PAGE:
Next Sunday is Good Shepherd Sunday, the World Day of Prayer for Vocations. I understand that there have been an increased number making enquiries about the priesthood since the pandemic started. We pray that these enquiries may bear fruit. As usual on Good Shepherd Sunday, we have the annual collection for the Priest Training Fund. The fund pays for the priestly formation of men for the Catholic priesthood in this diocese. We are blessed in reaping the fruit of the donations in recent years in having Fr. David with us, who was ordained last year on completing his priestly formation at Allen Hall. The fund also supports the ongoing enrichment and formation of our ordained priests. Envelopes should be available at the back of the church. Please take one and return it with your donation next weekend. Thank you.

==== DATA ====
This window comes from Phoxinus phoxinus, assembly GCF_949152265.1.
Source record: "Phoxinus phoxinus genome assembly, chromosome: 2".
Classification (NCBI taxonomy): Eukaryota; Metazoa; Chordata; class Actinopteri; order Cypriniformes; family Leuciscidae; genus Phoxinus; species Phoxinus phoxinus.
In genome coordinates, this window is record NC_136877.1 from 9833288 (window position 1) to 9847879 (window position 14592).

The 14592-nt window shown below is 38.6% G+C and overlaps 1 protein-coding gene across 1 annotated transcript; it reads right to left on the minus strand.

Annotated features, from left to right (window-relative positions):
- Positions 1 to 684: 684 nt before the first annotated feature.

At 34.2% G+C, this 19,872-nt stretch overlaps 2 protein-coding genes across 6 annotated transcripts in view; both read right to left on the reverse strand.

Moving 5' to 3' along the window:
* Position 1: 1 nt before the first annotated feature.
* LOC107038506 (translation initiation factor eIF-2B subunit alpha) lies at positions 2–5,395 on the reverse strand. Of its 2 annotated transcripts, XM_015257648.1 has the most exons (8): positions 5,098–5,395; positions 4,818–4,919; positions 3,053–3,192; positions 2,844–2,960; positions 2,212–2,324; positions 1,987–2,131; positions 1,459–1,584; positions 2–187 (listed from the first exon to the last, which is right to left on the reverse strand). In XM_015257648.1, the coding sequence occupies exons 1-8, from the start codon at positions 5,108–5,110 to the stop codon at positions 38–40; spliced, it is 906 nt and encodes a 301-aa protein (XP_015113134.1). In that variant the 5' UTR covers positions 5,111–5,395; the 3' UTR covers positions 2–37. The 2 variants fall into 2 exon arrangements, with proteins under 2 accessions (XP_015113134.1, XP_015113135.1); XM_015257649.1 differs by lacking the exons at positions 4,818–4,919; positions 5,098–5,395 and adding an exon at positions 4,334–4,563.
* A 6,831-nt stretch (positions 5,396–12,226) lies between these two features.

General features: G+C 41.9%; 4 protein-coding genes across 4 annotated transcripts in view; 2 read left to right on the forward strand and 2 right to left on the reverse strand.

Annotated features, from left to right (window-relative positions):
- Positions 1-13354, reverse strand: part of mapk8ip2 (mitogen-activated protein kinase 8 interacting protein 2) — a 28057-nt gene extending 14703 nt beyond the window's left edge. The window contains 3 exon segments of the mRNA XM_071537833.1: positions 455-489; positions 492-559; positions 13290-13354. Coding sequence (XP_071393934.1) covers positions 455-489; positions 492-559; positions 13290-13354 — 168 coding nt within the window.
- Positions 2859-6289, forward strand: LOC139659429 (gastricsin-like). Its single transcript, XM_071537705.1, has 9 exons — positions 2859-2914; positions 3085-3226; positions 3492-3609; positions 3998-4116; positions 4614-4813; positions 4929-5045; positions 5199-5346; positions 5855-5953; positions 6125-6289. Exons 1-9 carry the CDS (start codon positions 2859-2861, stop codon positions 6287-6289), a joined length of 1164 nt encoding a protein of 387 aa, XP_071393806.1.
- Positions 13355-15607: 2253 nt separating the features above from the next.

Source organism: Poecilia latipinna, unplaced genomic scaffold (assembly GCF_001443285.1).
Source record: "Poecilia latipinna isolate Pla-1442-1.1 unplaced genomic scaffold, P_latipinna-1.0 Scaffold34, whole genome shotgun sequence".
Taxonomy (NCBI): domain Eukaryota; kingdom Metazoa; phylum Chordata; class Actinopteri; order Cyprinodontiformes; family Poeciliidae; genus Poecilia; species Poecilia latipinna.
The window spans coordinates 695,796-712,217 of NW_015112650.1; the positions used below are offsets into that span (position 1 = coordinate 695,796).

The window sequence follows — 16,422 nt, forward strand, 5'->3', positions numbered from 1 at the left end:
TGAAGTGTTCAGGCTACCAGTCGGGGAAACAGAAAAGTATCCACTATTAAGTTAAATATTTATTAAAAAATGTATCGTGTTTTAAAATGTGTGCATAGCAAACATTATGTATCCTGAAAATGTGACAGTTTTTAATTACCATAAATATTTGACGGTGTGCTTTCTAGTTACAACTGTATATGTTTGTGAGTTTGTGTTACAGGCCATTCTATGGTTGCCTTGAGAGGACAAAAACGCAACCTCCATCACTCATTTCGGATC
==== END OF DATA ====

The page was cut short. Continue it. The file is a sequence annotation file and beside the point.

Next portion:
St George’s Day

On Friday we celebrate the Feast of St George, Patron Saint of England. As it is a Solemnity in this country, there is no need to abstain from meat that day.

First Communion Programme

The parents of those who have applied to receive Holy Communion this year are asked to join a zoom meeting at 7.45pm on Tuesday. The link and code for this meeting will be sent to you by email. The first session for the children in Group A will be next Sunday at 9.15am in the Parish Centre. Group B have their session on 2nd May.


3rd Sunday of Easter (B)